B. The island nation of Japan modernized rapidly; it joined the western imperialists in the competition for global empire
C. Defeated by Japan and humiliated by westerners the Chinese looked for a scapegoat
The Empire Crumbles
A. As the century ended, China was in turmoil
B. China once again had to make concessions to foreigners
C. When Ci Xi died in 1908 and the two-year-old boy inherited the throne China slipped into chaos.

Strains in Tokugawa Japan
A. The Tokugawa shoguns reimposed centralized feudalism, closed Japan to foreigners, and forbade Japanese to travel overseas
B. For 215 years, Japan developed in near isolation
C. Daimyo suffered financial hardship because their wealth was in land
Opening Up Japan
A. In July 1853 a fleet of well-armed American ships commanded by Commodore Mathew Perry sailed into Tokyo Bay.
B. Foreign pressure deepened the social and economic unrest
C. The United States demanded that Japan open its ports to trade
Fukazawa Yukichi Travels Abroad
A. Fukazawa Yukichi was an early visitor to the west
B. The Japanese saw their first steamship in 1853 when Commodore Perry arrived, two years later they began studying modern navigation.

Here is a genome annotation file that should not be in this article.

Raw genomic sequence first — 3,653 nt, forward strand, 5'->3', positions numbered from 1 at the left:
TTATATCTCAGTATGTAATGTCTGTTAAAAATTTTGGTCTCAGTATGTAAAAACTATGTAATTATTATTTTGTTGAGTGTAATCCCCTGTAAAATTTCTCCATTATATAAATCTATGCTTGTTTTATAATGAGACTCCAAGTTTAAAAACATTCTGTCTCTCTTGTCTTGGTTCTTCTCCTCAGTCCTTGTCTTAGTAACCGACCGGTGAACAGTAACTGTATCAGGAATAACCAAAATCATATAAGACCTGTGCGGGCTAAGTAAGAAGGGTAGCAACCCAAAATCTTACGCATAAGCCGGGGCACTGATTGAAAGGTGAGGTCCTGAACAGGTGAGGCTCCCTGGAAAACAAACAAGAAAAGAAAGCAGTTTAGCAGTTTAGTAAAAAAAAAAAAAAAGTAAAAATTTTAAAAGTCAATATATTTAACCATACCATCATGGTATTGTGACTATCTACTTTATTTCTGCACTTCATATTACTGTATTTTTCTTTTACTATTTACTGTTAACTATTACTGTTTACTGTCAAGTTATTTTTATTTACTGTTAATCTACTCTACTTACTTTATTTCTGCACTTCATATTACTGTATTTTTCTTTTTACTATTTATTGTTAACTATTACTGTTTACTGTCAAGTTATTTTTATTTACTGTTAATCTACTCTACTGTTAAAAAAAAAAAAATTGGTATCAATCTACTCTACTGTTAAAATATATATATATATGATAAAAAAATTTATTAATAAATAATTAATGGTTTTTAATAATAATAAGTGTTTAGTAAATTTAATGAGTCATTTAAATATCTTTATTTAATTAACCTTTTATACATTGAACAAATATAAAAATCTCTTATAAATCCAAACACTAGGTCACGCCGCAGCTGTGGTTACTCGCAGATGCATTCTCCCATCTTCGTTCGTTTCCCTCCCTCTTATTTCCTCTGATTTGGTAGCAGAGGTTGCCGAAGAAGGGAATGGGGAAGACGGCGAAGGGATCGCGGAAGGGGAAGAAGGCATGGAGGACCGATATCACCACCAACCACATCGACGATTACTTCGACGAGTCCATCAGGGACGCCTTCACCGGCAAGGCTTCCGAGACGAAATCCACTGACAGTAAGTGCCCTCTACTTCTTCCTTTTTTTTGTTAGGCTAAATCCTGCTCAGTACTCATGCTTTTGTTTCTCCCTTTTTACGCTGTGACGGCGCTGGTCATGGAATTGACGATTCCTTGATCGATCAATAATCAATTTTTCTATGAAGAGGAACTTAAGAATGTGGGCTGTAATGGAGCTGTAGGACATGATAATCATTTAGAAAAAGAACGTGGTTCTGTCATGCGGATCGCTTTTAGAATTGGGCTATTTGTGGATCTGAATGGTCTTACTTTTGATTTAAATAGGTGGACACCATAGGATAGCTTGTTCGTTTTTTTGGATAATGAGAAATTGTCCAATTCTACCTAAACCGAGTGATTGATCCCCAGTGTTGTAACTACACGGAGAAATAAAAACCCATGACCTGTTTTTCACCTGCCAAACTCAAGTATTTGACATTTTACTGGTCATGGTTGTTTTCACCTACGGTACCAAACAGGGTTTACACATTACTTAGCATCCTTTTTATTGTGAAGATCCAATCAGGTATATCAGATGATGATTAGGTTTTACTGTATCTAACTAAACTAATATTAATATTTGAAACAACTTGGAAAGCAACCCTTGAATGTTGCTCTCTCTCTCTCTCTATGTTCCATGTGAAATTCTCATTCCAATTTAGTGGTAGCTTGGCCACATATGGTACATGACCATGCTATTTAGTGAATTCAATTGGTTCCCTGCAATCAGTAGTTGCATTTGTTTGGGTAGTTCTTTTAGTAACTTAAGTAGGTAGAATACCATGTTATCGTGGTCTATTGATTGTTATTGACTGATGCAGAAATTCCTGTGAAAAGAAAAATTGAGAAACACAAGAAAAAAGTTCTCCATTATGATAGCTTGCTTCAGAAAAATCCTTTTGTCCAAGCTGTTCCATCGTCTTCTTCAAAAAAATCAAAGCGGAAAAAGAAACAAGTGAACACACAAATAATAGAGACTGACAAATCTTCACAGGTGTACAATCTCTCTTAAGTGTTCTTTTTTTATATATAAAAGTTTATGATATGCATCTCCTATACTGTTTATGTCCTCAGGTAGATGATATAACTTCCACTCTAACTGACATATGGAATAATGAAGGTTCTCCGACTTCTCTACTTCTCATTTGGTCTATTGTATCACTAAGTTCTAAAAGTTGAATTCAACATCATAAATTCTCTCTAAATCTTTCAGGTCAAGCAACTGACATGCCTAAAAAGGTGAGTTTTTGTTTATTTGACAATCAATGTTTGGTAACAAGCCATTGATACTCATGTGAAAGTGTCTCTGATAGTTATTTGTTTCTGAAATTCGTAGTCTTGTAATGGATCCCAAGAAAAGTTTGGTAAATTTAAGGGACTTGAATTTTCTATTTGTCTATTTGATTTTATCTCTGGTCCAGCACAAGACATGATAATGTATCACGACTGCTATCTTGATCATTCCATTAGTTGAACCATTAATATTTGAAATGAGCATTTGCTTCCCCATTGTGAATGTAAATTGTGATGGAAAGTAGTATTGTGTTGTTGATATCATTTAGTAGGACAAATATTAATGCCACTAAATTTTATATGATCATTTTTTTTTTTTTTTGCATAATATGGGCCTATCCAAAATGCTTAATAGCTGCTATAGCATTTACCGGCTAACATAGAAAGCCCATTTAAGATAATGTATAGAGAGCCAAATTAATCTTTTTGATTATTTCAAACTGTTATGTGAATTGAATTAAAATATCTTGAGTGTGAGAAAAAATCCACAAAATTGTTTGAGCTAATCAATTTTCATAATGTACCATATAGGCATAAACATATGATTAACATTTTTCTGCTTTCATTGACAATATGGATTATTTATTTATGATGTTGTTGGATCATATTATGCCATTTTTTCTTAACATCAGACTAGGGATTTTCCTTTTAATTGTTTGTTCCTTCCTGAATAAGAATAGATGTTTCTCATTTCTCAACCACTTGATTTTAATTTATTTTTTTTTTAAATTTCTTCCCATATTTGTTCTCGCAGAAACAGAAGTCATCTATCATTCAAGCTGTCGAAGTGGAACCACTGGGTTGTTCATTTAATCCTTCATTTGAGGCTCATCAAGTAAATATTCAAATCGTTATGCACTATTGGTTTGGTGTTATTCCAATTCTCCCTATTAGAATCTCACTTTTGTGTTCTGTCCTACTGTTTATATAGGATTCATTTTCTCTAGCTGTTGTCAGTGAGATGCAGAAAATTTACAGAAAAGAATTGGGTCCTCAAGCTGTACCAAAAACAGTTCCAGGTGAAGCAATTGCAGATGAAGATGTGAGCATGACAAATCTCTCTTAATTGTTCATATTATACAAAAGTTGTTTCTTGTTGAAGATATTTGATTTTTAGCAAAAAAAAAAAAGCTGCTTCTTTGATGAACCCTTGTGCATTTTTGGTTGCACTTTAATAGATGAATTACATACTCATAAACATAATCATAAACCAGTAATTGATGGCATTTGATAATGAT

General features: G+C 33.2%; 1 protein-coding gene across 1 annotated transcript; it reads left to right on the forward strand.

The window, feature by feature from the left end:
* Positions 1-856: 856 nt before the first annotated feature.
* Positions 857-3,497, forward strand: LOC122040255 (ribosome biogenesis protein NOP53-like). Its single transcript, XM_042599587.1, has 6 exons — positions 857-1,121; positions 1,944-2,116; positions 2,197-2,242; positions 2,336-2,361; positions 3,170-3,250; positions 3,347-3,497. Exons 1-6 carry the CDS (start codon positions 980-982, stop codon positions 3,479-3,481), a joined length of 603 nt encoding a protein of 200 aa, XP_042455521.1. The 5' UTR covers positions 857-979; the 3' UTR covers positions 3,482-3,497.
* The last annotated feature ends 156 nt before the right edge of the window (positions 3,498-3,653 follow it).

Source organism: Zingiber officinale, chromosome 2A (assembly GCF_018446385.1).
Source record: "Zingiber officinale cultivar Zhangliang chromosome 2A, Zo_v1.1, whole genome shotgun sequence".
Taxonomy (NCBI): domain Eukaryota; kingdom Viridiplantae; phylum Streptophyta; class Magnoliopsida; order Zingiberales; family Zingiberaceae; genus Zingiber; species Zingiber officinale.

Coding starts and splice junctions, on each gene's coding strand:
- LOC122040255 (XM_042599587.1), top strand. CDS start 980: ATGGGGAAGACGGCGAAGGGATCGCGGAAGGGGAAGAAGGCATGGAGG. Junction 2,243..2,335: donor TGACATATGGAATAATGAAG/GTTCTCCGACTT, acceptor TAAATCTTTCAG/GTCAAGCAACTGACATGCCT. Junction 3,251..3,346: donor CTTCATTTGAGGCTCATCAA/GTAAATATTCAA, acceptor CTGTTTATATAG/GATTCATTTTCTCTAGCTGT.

C. The Japanese explored and joined the modern world
Reforms Under the Meiji
A. Meiji reformers faced an enormous task
B. . They were determined to replace the rigid old feudal system with a new political and social system and to building a modern economics.
C. Reformers wanted to create a strong central government equal to those of the western powers.
Competition for Empire
A. Zaibatsu were powerful banking and industrial families
B. Homogeneous society means having a common culture and language
C. As with western industrial powers, Japan’s economic needs fed its imperialist desires
Korea: A Focus of Competition
A. Imperialist rivalries put the spotlight on Korea
B. Although Korea had long been influenced by its powerful Chinese neighbor, it had its own traditions and government.
C. Japan ruled Korea for 35 years
Colonizing Southeast Asia
A. Southeast Asia commanded the sea lanes between India and China and had long been influenced by both civilizations
B. By the 1890s Europeans controlled most of Southeast Asia
C. Many Chinese migrated to Southeast Asia to escape hardship and turmoil at home and to benefit from growing economic opportunities
Thailand Survives
A. Although king Mongkut had to accept sine unequal treaties, he set Siam on the road to modernaization
B. In the end both Britain and France saw the advantage of making Thailand a buffer, or neutral zone between them
C. They abolished slavery and gave women some choice in marriage
Imperialism and Nationalism in the Philippines
A. In the 1500’s Spain seized the Philippines
B. The US became involved in the fate of the Philippines almost by accident
C. Bitterly disappointed, Filipino nationalists renewed their struggle
Western Powers in the Pacific
A. In the 1800s the industrial powers began to take an interest in the islands og the Pacific